Revisiting software process and Quality Manual
Quality Manual contains the specifications for the quality management system (QMS) of a product engineering organization. It is a guiding document for navigating the organization’s QMS. It states the goals and objectives for the QMS with responsibilities. It can include policies for all areas of the business that affect the development of high-quality products.
The quality manual should be updated to align with the additional requirements of secure SDLC. This is also an opportunity for process leads to align security activities to organization needs, drop the ones that are not applicable and merge some into the standard SDLC activities.
Once defined Quality Manual becomes the reference for process audits.
Secure SDLC – does the SDLC flavor matter?
Software development methodologies have evolved over the last few decades embracing the changing needs from to time. Dr. Winston W Royce in 1970 introduced one of the first structured methodology of software development as a sequence of seven steps, which is often referred to as the waterfall model. He also highlighted the limitations of a sequential process and the need for iterating.
Over the years, various flavors of SDLC have evolved like – Waterfall, V Model, Spiral, Iterative, Lean, Agile – each one of them has its own set of advantages as well as disadvantages over the others. Though the models vary, all methodologies have the common objective of providing a framework for development teams to deliver high-quality software cost-effectively.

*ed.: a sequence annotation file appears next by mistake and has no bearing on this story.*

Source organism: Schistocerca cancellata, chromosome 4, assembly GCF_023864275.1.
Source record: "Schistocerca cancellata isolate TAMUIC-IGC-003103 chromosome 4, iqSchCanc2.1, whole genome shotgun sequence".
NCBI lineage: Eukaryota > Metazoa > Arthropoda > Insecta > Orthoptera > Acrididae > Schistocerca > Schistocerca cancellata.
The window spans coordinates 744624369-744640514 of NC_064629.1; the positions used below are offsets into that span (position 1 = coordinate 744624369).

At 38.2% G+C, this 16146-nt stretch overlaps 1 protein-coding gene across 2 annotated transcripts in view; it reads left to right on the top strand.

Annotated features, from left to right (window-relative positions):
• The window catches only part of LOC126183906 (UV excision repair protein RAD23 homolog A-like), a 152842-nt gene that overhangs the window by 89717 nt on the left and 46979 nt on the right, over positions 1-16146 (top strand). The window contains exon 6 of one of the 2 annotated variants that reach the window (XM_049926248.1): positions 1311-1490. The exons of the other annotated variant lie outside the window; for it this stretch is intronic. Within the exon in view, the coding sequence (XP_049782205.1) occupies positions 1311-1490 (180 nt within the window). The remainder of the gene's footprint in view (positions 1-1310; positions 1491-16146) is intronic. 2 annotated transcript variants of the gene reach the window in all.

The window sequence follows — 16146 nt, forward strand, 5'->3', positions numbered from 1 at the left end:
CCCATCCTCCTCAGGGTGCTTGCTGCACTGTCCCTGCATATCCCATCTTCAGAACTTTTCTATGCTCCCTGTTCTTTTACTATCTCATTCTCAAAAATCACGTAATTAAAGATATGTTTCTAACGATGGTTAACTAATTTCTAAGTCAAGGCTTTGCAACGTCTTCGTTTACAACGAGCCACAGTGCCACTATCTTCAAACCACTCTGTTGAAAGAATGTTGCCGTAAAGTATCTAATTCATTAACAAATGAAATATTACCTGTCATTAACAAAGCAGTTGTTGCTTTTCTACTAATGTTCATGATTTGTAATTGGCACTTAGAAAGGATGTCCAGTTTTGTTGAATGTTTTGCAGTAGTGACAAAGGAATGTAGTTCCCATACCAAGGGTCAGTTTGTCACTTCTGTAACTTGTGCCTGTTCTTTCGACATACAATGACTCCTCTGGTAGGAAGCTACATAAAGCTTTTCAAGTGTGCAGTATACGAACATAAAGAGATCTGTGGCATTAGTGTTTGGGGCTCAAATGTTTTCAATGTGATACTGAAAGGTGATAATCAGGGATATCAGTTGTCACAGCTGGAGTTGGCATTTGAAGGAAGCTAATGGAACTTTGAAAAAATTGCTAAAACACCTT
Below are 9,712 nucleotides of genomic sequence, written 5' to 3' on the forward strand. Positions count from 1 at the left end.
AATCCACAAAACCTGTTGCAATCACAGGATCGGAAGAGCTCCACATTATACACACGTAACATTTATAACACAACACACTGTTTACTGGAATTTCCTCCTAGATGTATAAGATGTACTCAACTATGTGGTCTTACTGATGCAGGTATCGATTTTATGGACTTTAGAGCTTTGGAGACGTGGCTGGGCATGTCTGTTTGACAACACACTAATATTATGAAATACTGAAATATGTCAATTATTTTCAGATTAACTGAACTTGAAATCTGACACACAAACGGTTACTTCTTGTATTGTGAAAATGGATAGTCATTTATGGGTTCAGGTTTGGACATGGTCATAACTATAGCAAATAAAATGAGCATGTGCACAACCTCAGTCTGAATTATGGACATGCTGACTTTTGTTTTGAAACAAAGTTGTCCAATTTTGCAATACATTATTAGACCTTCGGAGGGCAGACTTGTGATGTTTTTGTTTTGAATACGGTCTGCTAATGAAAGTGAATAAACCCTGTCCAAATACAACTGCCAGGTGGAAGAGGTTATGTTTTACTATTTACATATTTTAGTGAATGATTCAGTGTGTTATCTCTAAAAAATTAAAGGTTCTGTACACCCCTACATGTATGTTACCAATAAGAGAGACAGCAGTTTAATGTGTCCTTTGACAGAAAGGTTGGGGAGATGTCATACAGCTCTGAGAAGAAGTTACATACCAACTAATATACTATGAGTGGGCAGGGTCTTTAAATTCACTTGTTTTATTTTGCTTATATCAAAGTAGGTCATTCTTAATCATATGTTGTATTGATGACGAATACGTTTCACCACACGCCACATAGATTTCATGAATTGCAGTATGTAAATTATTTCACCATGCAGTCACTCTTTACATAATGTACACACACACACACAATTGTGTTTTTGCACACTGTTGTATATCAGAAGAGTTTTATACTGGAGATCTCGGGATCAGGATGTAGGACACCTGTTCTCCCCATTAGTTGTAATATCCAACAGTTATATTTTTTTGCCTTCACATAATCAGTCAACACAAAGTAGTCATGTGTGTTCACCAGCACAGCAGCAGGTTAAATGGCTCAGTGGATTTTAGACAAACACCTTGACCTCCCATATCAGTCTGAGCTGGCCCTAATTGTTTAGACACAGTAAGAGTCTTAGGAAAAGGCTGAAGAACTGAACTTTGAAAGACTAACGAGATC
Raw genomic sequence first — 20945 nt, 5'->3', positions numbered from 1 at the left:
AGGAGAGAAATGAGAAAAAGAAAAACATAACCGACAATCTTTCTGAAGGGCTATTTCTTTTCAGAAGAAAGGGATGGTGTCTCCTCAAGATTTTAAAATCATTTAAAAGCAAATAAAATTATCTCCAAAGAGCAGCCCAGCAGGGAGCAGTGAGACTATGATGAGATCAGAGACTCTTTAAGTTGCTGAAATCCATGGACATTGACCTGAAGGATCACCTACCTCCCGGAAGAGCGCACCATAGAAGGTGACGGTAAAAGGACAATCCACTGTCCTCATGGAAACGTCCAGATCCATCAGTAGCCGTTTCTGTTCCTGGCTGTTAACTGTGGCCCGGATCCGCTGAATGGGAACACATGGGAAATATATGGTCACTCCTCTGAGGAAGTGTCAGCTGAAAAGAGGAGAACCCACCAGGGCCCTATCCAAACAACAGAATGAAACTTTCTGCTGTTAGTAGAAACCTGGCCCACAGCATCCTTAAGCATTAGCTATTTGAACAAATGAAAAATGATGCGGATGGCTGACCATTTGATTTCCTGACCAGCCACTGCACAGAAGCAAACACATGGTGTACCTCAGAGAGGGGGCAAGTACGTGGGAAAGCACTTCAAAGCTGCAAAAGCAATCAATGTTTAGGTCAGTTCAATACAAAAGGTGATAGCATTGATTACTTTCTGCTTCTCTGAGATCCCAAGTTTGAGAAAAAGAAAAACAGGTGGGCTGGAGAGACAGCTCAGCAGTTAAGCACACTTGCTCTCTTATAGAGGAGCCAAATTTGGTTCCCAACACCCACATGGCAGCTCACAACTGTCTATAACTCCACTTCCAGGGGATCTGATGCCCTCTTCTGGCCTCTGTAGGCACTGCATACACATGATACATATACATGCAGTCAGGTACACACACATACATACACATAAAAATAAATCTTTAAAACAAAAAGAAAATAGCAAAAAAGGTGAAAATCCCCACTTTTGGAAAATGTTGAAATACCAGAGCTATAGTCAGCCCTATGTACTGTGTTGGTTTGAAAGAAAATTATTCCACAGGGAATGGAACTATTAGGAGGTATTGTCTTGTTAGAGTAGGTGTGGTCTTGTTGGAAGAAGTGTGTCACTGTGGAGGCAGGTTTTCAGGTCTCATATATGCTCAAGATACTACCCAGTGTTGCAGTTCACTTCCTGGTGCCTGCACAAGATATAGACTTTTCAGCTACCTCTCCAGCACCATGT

As the blocks identified in SDLC constitute each of these flavors – Secure SDLC applies to each of these flavors.
Security NFRs to technical requirements or user stories
Security NFRs need to get translated as Technical Requirements or User stories (depending on SDLC flavor followed) which can be tricky to draft as these are anchored in risk mitigation. One of the best practices is to include the security goal as rationale with each story so that developers build it from the end-user / production environment perspective.
Product managers must realize that lack of clear security NFRs and corresponding requirements/stories can lead to these requirements falling through cracks. A mistake that can cost dearly in later stages of product development.
SDL ensures security is not left to a late stage, this also means that some activities may require to be repeated/iterated through the lifecycle. Here Secure DevOps or SecDevOps can be a valuable enabler when integrating security and agility.
Security gets knitted into every stage of the DevOps pipeline and not just the exit stage. SecDevOps integrate various security testing tools as part of the pipeline like SAST, DAST, VAPT, Fuzz testing and more.
Secure SDLC benefits
Secure Software Development Lifecycle (Secure SDLC) is a key focus area for product engineering organizations. Adopting security as a part of the development process to reduce the risk of vulnerabilities and threats, leads to reduced security incidents and damages.
For engineering teams reduces the risk of schedule and cost overrun. It helps build:
- Software designed for security rather than adapted for security
- Lower cost for security compliance by building into early architecture and design
- Early Detection of security issues results in better quality code
- Effective resolution of security vulnerabilities
It’s the way to left-shift the security activities in the product development lifecycle and reducing the security risk in production at a much lower cost.